- First amendment: The First Amendment to the US Constitution protects all forms of free speech, including profanity. Just because the defendant spoke loudly does not mean their actions constitute a conviction for disorderly intoxication.
- No endangerment to public safety: In a disorderly intoxication case, there must be evidence that the defendant endangered the public by throwing dangerous objects or threatening people. If there is insufficient evidence the defendant endangered the public, then the charges will be dismissed.
- Lack of proof as to intoxication: In order to convict a person of disorderly intoxication, the evidence must exist that the defendant was impaired. Charges for disorderly intoxication can be dropped if the officer ‘believed’ the defendant was intoxicated.
- Self-defense: Self-defense can apply if the defendant did not begin the incident that endangered the general public. If the criminal defense attorney assigned for the case can prove that the defendant was acting in self-defense, charges might be dismissed.
Disorderly Conduct in Florida
The Florida Statutes provide a few offenses that are similar to disorderly intoxication. Disorderly conduct is a similar crime that involves disruptive public activity. Under Florida Statutes 877.03, the crime of disorderly conduct is committed when an individual commits acts that corrupt the public morals, outrages the sense of public decency, or affects the peace of people who may witness them. The statutes also clarify that is it prohibited for someone to engage in brawling, fighting, or other conduct that constitutes a breach of the peace. Examples of disorderly conduct may include:
- Public drunkenness
- Behaving recklessly in a crowded area
- Violating noise ordinances
- Refusing to disperse during emergencies
- Threatening behavior
Just like disorderly intoxication, disorderly conduct is classified as a second-degree misdemeanor. If convicted, a judge can impose $500 in fines, up to 60 days in jail and/or up to 6 months of probation. Although second degree misdemeanors are the least serious misdemeanors in Florida, penalties should not be taken lightly.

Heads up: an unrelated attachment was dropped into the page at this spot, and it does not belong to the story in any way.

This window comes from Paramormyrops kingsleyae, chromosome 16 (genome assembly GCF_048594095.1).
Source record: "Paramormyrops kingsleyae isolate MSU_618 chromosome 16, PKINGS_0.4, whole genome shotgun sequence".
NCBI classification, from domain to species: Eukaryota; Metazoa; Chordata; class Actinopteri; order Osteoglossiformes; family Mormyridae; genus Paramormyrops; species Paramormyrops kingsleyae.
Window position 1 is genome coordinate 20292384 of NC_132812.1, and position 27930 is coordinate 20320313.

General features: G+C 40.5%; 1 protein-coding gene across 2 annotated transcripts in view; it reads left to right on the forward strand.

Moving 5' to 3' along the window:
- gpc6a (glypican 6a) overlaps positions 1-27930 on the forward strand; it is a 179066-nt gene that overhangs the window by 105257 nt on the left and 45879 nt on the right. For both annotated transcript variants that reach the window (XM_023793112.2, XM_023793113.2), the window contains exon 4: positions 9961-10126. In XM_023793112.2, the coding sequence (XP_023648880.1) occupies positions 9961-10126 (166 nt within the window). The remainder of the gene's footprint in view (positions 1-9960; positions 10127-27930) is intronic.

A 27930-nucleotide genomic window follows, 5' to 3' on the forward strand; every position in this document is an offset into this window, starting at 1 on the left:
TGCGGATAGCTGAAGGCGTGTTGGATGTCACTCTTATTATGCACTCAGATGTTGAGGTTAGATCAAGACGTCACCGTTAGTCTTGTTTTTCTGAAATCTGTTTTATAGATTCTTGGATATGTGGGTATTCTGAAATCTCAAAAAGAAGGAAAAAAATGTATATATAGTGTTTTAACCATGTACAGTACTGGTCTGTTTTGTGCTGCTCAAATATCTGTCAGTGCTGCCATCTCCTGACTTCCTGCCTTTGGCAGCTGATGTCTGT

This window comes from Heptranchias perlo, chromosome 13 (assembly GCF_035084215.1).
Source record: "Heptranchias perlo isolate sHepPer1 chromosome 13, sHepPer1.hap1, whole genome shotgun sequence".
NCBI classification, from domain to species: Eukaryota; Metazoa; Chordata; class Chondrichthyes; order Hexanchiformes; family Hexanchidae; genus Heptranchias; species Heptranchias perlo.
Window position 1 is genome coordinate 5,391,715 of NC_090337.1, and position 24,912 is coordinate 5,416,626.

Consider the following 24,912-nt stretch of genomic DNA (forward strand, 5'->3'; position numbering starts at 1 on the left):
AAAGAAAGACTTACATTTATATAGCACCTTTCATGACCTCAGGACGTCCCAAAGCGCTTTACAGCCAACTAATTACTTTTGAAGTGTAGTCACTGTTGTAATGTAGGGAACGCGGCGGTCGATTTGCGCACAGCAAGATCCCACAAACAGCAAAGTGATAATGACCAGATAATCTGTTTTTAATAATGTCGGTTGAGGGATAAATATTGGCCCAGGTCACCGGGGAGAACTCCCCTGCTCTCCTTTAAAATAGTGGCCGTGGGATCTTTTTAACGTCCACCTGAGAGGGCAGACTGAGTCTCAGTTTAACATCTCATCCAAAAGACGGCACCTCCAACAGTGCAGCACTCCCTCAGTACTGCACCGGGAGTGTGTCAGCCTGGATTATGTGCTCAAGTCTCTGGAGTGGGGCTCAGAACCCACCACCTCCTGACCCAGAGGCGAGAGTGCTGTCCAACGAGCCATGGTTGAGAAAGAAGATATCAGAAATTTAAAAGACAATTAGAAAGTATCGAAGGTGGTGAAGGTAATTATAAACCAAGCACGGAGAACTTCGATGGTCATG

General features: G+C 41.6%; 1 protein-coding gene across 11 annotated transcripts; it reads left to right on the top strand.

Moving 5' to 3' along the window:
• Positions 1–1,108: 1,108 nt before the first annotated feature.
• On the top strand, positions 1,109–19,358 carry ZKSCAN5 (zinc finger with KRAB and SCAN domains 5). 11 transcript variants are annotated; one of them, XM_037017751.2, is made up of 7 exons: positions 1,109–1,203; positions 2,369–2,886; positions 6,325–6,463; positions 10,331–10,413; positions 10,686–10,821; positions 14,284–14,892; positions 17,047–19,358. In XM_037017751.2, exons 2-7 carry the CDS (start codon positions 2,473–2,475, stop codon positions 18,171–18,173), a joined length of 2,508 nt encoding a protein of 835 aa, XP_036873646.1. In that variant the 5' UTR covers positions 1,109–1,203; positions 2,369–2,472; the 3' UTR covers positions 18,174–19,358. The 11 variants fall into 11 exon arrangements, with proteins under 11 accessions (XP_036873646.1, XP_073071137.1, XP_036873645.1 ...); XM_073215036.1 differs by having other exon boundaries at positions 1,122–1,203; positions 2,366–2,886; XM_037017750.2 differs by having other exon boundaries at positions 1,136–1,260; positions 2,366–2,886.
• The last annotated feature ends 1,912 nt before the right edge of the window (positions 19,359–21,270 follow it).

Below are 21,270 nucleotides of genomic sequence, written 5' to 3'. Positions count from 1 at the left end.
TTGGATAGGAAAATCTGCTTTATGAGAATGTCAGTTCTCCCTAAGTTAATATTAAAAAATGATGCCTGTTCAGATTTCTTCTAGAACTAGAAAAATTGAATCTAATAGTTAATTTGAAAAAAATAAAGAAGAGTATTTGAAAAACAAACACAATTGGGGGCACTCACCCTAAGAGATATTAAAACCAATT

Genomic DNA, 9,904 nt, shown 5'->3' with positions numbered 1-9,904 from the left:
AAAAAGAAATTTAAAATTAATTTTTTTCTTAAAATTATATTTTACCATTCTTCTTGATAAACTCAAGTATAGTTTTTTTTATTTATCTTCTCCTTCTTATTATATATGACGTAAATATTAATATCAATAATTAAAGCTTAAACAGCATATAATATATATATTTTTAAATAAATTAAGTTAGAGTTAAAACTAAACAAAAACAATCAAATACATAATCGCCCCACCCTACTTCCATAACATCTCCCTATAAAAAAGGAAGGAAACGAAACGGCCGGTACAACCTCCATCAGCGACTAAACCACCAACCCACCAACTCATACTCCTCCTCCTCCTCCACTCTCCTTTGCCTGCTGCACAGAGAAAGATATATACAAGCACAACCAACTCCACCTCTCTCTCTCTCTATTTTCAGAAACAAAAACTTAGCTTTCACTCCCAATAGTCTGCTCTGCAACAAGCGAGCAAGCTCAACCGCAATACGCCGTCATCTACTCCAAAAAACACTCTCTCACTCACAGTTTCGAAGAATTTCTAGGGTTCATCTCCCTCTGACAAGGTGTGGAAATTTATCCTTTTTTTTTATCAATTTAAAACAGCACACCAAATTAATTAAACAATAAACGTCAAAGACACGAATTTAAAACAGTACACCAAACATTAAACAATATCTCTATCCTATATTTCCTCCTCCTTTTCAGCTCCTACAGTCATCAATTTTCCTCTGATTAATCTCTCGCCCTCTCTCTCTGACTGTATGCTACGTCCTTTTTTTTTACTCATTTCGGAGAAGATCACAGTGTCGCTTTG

Additional Resources for Disorderly Intoxication
Florida Statutes: Disorderly Intoxication – Follow the link provided to access the official website for the Florida Statutes and view section 856.011 which constitutes the disorderly intoxication charge. Access the site to read the elements that constitute the offense and how Florida penalizes the crime. Florida Statutes: Disorderly Conduct – Access the Florida Statutes website to view section 877.03 which constitutes the disorderly conduct charge. Click the link to read what elements constitute the offense and lists the penalties that a person can acquire if they’re charged with the disorderly conduct crime.
Florida Disorderly Intoxication Attorney in Brooksville
If you or a loved one has been arrested with disorderly intoxication, contact The Law Office of Ashley Aulls, P.A.. Criminal defense attorney Ashley Aulls at The Law Office of Ashley Aulls, P.A. knows what it takes to fight the prosecution and can aggressively advocate for your rights and freedoms in the courtroom. Don’t wait another moment to secure the counsel you so desperately need to preserve your future. To schedule a consultation or discuss your legal options, call The Law Office of Ashley Aulls, P.A. at (352) 593-4115 today. The Law Office of Ashley Aulls, P.A. represents clients all throughout Florida Floral City, Wildwood, Lake Panasoffkee, Spring Hill, Brooksville, North Weeki Wachee, Homosassa Springs, and surrounding areas in Hernando County, Sumter County, or Citrus County. Disorderly intoxication attorney Aulls is prepared to protect your rights.